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Obstet Gynecol Sci > Volume 65(2); 2022 > Article
Kang, Kim, Kim, Kim, Chang, Lyu, Kim, and Lee: Association between different dual trigger dosages and in vitro fertilization results in patients with patient-oriented strategies encompassing individualized oocyte number group IV

Abstract

Objective

Dual trigger is used to induce final oocyte maturation during the process of controlled ovarian hyperstimulation, yet yielding controversial results. Also, there are yet no data regarding the effect of the dosage of the dual trigger on clinical outcomes. Based on the Patient-Oriented Strategies Encompassing IndividualizeD Oocyte Number (POSEIDON) criteria, this study aimed to determine the clinical difference of a single bolus versus two boluses of gonadotropin-releasing hormone agonist (GnRHa) in POSEIDON group IV patients using dual trigger.

Methods

We screened a total of 1,256 patients who underwent in vitro fertilization (IVF) cycles who met the POSEIDON group IV criteria. Six hundred and twenty-nine patients received one bolus of GnRHa, and 627 patients were given two boluses. All patients received the same dose of recombinant human chorionic gonadotropin during the dual trigger cycle.

Results

Metaphase II oocyte retrieval rate, fertilization rate and clinical pregnancy rate did not differ between the two groups. However, a lower percentage of at least one top-quality embryo transfer (34.3% vs. 26.0%, P=0.001) in the two bolus-GnRHa group was noted.

Conclusion

A double bolus of GnRHa did not show superior clinical results compared to a single bolus of GnRHa in the dual trigger IVF cycle. Therefore, GnRHa doses for use should be decided based on individual clinical situations considering cost-effectiveness and patient compliance, but further investigation will be needed.

Introduction

Human chorionic gonadotropin (hCG) has been traditionally favored by clinicians as a substitute for luteinizing hormone (LH) in the process of in vitro fertilization (IVF) cycles due to its similar biological and molecular nature with LH [1]. hCG is administered to mimic a natural LH surge, which is absent in IVF cycles, stimulated by gonadotropin-releasing hormone (GnRH) agonists in controlled ovarian hyperstimulation (COH) [2]. The final oocyte maturation occurs in the mid-ovulatory cycle after the LH surge, which involves the progression of metaphase II (MII), the resumption and completion of meiotic division, and luteinizing of the granulosa cells [3].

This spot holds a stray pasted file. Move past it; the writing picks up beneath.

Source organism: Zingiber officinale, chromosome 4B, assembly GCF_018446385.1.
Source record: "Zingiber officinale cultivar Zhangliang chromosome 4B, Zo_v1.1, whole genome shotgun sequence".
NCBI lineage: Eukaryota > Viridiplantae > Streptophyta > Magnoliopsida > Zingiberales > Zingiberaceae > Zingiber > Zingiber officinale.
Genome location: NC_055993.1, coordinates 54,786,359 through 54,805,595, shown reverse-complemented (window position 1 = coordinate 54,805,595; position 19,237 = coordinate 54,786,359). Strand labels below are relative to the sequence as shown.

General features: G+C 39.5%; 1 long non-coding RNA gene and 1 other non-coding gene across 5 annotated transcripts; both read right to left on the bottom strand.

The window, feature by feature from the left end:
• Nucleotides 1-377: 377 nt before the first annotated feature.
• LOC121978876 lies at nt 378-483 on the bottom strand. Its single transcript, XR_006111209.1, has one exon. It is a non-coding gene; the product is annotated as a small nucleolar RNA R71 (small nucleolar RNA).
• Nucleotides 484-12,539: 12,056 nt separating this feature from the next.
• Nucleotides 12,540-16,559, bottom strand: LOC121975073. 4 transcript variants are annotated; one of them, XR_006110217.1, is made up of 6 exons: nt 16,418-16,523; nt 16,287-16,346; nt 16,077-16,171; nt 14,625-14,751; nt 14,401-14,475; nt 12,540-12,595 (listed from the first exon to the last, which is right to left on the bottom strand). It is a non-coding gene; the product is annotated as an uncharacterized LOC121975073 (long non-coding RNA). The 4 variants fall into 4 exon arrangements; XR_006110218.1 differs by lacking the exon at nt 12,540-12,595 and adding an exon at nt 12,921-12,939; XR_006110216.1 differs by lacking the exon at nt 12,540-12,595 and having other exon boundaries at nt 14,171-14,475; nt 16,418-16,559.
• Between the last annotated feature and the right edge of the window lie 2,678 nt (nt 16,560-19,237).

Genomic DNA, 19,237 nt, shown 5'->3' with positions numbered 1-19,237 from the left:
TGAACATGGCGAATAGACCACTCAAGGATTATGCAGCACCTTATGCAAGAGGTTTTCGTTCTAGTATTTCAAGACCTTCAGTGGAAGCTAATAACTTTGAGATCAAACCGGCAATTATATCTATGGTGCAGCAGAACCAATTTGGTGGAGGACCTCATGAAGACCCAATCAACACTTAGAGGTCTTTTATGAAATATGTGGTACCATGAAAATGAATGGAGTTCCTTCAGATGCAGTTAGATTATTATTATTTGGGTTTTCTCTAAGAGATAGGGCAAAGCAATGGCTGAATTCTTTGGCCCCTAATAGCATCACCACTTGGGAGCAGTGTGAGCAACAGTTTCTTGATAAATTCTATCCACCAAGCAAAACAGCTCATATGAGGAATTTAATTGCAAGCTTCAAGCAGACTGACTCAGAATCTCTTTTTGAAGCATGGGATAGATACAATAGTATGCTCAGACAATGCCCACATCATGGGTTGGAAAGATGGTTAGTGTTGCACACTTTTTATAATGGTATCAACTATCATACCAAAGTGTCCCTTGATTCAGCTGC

GnRH agonists (GnRHa) for the final oocyte maturation were first suggested for their capability to trigger both follicle-stimulating hormone (FSH) and LH surge and shorter durations (12-36 hours) compared to hCG trigger [4,5]. However, previous studies showed that isolated GnRHa triggers resulted in complications such as lower live birth rate, higher early miscarriage rate, lower ongoing pregnancy rate, and an increased risk of empty follicle syndrome [6,7]. In this context, co-administration of GnRHa and hCG for the final oocyte maturation 36 hours before oocyte retrieval was introduced, known today as “dual trigger” [8].
To date, numerous studies have reported the positive effects of dual trigger, one of which showed a higher live birth rate in normal responders [9]. In another study, increases in the numbers of retrieved oocytes, MII oocytes, embryo implantation, and clinical pregnancy rates were noted [10]. Also, a retrospective study revealed that the percentage of mature oocytes and number of top-quality embryos were either comparable or higher in the GnRHa group [11].